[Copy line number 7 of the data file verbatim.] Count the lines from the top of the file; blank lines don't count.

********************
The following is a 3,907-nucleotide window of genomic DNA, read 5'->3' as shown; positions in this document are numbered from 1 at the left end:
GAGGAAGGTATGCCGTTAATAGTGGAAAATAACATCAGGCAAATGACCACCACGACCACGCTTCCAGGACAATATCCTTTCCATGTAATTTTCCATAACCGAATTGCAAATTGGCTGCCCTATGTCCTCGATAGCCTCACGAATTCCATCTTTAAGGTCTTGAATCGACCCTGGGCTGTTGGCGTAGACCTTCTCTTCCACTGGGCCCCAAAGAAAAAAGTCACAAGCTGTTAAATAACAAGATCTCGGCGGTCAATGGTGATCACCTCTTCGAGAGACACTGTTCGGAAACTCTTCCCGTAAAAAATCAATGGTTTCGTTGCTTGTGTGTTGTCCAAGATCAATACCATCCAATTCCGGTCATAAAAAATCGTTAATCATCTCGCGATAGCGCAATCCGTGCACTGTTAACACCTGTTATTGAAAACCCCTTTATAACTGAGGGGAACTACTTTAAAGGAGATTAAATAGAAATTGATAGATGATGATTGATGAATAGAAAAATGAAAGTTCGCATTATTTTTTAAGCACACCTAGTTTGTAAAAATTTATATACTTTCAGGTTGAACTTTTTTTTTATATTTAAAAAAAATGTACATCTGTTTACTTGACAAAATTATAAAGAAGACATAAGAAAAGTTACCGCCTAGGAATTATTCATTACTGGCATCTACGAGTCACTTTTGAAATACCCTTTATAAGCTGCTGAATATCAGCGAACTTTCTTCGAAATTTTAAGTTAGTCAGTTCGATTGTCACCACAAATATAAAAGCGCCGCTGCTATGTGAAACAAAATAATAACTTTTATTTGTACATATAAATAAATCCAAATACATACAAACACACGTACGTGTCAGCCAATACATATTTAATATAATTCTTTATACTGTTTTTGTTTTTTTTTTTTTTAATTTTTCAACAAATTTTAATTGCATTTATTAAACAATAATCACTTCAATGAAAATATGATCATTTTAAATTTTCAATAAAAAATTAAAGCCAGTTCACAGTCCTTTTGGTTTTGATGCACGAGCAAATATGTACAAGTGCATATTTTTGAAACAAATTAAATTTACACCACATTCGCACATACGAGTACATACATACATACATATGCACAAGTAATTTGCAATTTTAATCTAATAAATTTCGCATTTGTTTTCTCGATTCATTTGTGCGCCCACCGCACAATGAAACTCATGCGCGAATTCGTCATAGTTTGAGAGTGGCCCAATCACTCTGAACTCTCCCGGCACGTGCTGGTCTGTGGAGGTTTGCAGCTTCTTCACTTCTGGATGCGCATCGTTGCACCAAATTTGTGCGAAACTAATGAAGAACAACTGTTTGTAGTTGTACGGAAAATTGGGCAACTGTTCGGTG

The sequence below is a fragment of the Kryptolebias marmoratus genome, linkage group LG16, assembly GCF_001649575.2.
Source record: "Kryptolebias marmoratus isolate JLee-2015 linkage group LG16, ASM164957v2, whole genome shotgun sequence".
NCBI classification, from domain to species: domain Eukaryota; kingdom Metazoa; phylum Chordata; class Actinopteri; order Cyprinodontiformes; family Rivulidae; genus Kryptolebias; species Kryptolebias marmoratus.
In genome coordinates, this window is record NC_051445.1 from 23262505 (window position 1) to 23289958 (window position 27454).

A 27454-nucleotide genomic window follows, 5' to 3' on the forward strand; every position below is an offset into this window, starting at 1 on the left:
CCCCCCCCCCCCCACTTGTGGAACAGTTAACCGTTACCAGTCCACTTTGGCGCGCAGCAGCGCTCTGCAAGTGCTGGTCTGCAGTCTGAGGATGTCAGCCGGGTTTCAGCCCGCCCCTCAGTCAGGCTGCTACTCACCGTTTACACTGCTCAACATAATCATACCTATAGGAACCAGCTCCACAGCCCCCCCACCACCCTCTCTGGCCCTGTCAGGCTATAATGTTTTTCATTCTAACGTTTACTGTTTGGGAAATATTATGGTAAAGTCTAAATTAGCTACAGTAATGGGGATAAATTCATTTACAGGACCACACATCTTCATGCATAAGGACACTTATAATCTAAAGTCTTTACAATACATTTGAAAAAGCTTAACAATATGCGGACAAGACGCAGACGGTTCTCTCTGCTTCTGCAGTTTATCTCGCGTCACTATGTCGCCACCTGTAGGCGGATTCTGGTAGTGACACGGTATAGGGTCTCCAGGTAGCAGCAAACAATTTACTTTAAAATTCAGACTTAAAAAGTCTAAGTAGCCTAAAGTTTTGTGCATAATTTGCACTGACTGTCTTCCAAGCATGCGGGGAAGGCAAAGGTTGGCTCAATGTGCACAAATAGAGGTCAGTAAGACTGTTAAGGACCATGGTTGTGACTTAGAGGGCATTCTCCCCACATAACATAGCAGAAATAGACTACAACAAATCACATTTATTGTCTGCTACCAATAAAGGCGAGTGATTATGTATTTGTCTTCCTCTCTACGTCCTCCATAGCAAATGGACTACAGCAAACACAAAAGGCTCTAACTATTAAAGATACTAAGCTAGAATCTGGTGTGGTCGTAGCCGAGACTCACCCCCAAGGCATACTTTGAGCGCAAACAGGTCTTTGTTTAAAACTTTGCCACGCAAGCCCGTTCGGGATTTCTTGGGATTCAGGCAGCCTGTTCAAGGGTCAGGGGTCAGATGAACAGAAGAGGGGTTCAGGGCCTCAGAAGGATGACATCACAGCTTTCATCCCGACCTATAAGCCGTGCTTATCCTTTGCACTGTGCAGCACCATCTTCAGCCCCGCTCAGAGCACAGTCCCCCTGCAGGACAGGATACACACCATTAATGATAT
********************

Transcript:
A 27454-nucleotide genomic window follows, 5' to 3' on the forward strand; every position below is an offset into this window, starting at 1 on the left: